As postponements and cancellations of fall sports continue around Georgia, could Sumter and Schley County be next?
AMERICUS – As of this moment, the Georgia High School Association (GHSA) plans to begin high school football on Friday, September 4. If this were a normal year, the football season would officially begin on Friday, August 28. However, 10 school districts around the state, as well as individual city and private schools, have decided to either postpone the beginning of fall sports competition until October or, in the case of Bibb County, suspend all sports competition indefinitely.
According to published reports, the situation continues to be fluid and seems to be changing week by week. According to Georgia High School Football Daily (GHFD), Fulton County has decided to suspend fall sports competition until September 14, while Bibb County has decided to suspend fall sports indefinitely. Savannah-Chatham County Schools have decided to hold only intra-district sports competition in the fall, without band and cheerleading. GHFD also reports that both Dekalb and Newton County have delayed the start of football and other fall sports. Dekalb County, which has 19 football teams, has decided to suspend all fall sports until October, while Newton County, a county with only three football teams, suspended fall sports indefinitely. As of this moment, 10 Georgia school districts and about 67 high school football teams in Georgia will not be playing on Friday, September 4, the date that the GHSA has scheduled to begin the 2020 football season.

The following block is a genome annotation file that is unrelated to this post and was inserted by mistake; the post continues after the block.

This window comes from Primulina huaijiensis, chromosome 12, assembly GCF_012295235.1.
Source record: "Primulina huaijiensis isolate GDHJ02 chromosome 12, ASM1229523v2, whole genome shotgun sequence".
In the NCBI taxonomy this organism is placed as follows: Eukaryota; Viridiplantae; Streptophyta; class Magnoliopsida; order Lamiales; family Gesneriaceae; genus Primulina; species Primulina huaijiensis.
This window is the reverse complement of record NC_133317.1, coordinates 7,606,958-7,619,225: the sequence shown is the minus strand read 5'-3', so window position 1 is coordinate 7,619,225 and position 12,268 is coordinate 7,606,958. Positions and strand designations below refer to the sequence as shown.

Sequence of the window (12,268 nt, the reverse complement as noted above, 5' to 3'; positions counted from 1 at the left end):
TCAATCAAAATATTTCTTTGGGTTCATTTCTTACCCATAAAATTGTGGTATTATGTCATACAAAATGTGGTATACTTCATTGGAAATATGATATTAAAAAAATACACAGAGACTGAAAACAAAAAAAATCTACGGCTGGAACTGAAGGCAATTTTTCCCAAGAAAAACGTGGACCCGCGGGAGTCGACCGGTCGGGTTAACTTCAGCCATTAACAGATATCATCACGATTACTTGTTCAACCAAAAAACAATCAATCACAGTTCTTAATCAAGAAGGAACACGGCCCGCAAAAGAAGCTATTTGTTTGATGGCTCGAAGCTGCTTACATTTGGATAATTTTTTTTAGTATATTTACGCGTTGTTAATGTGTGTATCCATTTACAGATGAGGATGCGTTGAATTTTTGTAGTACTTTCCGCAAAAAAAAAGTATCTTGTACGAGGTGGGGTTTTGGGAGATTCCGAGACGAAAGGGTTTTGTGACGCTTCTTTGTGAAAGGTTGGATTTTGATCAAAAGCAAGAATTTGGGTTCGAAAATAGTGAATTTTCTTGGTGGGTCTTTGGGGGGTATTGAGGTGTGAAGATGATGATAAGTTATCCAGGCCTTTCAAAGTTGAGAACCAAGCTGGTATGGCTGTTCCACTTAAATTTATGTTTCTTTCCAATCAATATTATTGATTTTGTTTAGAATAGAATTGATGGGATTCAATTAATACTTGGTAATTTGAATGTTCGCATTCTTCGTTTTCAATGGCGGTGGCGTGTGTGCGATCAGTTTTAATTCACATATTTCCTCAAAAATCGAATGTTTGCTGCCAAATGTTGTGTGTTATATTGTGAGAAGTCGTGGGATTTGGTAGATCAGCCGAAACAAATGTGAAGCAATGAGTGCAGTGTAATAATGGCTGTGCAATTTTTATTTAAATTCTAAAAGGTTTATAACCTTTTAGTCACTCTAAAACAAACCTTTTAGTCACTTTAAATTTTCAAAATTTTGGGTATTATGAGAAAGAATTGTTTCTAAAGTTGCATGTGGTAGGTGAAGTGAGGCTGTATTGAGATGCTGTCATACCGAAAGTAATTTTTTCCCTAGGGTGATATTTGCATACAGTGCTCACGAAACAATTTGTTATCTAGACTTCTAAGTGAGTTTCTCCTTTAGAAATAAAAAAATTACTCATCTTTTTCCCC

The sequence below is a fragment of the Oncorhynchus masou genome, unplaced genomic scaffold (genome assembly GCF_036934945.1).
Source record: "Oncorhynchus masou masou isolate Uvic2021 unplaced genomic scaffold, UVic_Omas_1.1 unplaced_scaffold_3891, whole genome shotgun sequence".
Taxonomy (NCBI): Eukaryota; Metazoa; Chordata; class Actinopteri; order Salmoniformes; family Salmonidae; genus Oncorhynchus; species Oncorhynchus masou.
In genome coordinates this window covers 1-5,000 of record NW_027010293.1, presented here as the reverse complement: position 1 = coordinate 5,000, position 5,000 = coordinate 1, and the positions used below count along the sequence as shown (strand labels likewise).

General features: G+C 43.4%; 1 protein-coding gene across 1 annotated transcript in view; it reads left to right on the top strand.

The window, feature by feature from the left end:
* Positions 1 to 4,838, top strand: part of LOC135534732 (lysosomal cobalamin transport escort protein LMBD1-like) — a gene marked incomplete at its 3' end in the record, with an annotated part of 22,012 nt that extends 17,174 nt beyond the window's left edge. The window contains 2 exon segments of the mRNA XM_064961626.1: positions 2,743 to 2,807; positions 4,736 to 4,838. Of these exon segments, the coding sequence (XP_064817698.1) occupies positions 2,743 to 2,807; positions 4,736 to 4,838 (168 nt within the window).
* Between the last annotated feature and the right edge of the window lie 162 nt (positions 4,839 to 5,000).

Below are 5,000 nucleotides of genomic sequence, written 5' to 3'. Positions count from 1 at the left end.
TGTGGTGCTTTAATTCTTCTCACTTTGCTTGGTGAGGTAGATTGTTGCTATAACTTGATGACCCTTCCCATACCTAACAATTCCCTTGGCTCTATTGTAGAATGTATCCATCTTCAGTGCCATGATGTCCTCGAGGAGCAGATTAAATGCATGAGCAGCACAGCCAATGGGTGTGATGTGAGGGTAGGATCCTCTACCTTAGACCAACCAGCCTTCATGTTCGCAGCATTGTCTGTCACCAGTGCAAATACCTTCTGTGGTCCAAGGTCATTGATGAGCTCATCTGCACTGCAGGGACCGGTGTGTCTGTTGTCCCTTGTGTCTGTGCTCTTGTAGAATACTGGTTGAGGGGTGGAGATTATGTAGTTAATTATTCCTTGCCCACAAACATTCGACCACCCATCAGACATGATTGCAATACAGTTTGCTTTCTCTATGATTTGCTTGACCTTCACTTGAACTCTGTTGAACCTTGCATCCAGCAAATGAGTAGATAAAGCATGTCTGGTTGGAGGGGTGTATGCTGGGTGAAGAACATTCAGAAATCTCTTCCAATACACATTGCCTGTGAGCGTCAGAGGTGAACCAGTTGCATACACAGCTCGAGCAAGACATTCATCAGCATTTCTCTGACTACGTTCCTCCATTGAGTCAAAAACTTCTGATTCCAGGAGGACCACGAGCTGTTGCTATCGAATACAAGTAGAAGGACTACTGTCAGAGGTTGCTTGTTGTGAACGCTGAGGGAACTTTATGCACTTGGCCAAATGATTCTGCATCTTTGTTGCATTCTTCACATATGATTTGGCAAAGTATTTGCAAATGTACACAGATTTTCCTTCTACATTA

With all of these suspensions and cancellations of fall sports throughout the state, one has to wonder how will this will affect fall sports in Sumter and Schley Counties.
Suspension of fall sports in Dougherty and Bibb Counties has already affected the 2020 Americus-Sumter High School (ASHS) football schedule. The Panthers were suppose to begin the 2020 season on Friday, September 4 against Westover at Hugh Mills Stadium in Albany. The Panthers were also supposed to host Monroe on Friday, September 18. In addition to those games, ASHS is supposed to play Central (Macon), one of the teams in the Panthers’ new region this year: Region 2-AAA. That game was scheduled for Friday, October 2, but is now in doubt due to Bibb County’s indefinite suspension of high school sports.
ASHS Athletic Director Coleman Price stated that the school is looking for games to replace Westover and Monroe on September 4 and 18 respectively. “As for Central (Macon), no decision has been made by Region 2-AAA as to the next steps with the suspension of play from the Bibb County Schools,” said Price. “The region is hopeful that Central will be able to play its slate of games, which begins October 2, 2020.”
Southland Academy (SA), being a Georgia Independent School Association (GISA) school, is not subject to GHSA rules. The school is also a private school and is therefore not subject to whatever the Sumter County Board of Education decides to do on the matter of playing sports amidst the COVID-19 pandemic. However, the GISA normally follows the lead of the GHSA. Southland Athletic Director Clint Humphrey stated that he asked GISA officials what the association’s current position is on whether or not to go ahead with fall sports.
“Their response is that fall sports will be played,” said Humphrey. “We have played a few softball games. Football, XC and Clay Target teams are practicing and plan to play. That’s all we know at this time.” Humphrey also stated that in his opinion, if the GHSA decides to postpone high school football until the spring, they should do so soon and allow baseball to go ahead and play in the fall.
All four of our area’s high schools, Americus-Sumter, Southland Academy, Schley County and Furlow Charter, have either begun their softball, XC, volleyball and clay target seasons or have at least begun practices.